2) I am not very trained (just 6 months of coaching). So please tell me if this is right:

If I find the opponent to be too powerful to overtake, I simply play counter moves to every move he plays (just like in this game, where I tried to foil my opponent's plan with every move of mine, rather than creating an attacking circuit of my own). I mean should I attack and defend as and when required, or try to absorb my opponent's moves in case he is too tough.

Hope you got my doubts. Thanks!

1. You should almost always castle, and castle to the side you judge to be safer. And as soon as you can. Of course your opponent can tell you're trying to castle, he's trying to castle too. There are some exceptions such as some extreme cases where neither side is safe or if a lot of pieces got traded of most importantly the queen. Most of the time you castle.

2. I think this is mostly preferential. In my opinion you should play the way you feel the most comfortable. If you are used to playing aggressive and it's your forte than attack even if it's a strong opponent, and vice verca. Besides you should always make threats and not get boggled down in a passive position.

Prateek2709
Dzindo07 wrote:
Prateek2709 wrote:

Thanks to all! But just a quick question:

1) I tend to castle the king to that side whose pawns I haven't moved. Do you think this strategy is visible to a good opponent? I mean should I actually in castle every game, or do it only if the king is in jeopardy?

2) I am not very trained (just 6 months of coaching). So please tell me if this is right:

If I find the opponent to be too powerful to overtake, I simply play counter moves to every move he plays (just like in this game, where I tried to foil my opponent's plan with every move of mine, rather than creating an attacking circuit of my own). I mean should I attack and defend as and when required, or try to absorb my opponent's moves in case he is too tough.

Hope you got my doubts. Thanks!

1. You should almost always castle, and castle to the side you judge to be safer. And as soon as you can. Of course your opponent can tell you're trying to castle, he's trying to castle too. There are some exceptions such as some extreme cases where neither side is safe or if a lot of pieces got traded of most importantly the queen. Most of the time you castle.

2. I think this is mostly preferential. In my opinion you should play the way you feel the most comfortable. If you are used to playing aggressive and it's your forte than attack even if it's a strong opponent, and vice verca. Besides you should always make threats and not get boggled down in a passive position.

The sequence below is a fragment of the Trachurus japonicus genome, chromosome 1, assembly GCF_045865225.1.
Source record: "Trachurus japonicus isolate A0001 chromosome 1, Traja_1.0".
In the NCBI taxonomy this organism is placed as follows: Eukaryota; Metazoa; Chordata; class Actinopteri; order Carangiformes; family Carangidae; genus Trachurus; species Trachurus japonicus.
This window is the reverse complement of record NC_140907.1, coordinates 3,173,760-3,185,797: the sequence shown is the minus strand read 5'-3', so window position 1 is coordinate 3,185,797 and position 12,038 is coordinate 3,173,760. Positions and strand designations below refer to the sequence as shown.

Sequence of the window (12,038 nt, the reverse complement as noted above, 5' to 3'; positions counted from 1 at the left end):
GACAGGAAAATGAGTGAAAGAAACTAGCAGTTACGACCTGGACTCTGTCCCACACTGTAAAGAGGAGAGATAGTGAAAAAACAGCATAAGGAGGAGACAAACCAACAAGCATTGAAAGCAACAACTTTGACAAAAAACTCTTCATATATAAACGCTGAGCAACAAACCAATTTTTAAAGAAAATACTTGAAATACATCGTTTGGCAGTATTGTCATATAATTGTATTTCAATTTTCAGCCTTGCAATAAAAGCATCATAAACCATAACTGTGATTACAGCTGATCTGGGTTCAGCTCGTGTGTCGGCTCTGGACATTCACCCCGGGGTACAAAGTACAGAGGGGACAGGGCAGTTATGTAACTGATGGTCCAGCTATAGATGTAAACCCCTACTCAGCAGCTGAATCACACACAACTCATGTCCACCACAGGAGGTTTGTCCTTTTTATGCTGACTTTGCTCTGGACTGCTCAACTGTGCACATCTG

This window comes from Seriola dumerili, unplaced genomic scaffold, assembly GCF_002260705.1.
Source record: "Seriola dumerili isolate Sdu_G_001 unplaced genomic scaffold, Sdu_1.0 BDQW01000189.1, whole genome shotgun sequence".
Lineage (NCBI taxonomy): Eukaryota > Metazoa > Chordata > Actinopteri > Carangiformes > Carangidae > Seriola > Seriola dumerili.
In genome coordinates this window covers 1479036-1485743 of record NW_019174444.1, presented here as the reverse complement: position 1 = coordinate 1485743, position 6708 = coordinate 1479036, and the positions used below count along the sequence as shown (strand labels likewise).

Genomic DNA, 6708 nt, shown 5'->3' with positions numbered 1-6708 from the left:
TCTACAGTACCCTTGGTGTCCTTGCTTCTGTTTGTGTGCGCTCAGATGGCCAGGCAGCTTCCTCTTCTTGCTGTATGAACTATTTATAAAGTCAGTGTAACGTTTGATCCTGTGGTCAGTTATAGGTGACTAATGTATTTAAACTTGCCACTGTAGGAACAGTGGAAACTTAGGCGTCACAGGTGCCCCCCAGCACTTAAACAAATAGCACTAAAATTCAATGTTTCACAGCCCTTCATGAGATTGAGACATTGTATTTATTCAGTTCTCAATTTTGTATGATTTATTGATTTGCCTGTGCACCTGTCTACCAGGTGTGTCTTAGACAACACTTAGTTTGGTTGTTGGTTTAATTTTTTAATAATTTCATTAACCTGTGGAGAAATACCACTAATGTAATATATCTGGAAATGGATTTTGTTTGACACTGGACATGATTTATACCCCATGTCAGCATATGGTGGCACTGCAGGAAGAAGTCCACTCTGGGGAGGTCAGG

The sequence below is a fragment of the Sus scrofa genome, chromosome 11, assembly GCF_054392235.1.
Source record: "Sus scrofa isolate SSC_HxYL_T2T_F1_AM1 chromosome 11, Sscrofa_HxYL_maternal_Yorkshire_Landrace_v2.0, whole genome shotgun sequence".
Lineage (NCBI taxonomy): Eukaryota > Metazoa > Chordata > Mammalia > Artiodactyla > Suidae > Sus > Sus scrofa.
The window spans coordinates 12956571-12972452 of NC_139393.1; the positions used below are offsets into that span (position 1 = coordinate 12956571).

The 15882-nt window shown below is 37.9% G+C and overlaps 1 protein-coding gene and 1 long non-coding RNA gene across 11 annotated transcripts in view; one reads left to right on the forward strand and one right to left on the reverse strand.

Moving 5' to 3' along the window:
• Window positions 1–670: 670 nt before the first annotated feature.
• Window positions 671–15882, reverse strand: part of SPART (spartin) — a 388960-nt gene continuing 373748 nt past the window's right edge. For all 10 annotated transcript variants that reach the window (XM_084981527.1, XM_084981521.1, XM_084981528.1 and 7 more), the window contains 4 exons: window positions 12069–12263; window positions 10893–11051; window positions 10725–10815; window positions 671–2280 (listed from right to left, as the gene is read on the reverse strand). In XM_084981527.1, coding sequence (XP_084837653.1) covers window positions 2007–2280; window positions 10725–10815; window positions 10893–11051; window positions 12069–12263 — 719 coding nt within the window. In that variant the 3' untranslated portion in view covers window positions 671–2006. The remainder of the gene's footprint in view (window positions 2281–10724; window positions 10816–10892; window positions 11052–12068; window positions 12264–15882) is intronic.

Thanks for your inputshappy.png

 

Dsmith42

Against 1. e4, learn a defensive system and stick to it.  1. ..d6 is OK (it's the Pirc Defense), but it's a bit tricky to master.  After 2. d4 Nf6 is mandatory.  As @Dzindo07 noted, you wasted tempo in the opening by moving the d-pawn twice.

In the opening, you must always mind the tempo cost of moving pieces multiple times, and exchanging pieces which have moved a number of times for opposing pieces that have moved once (or not at all).

A small comment on castling - it's important to get the minor pieces developed to give yourself the ability to castle quickly, but castling itself should wait until you can clearly tell that one side is better.  Queenside castling is not often about king safety, it's usually an attacking move, as the d-file rook after O-O-O is directly attacking/supporting the center on a file which is usually open/semi-open, while the f-file rook after O-O is still on a flank file which is usually closed.

@Dzindo07 is correct to discourage passivity - the last thing you want to do is cede the initiative to an otherwise stronger player.

One last point - minor pieces are stronger when posted near the center.  More simply, a minor piece with greater mobility is substantially stronger than one with less mobility.  Take the example of his knight v. your bishop in the endgame.  The c8 knight was hemmed in by pawns on g7 and e6 for much of this game.

Prateek2709

I get it 👍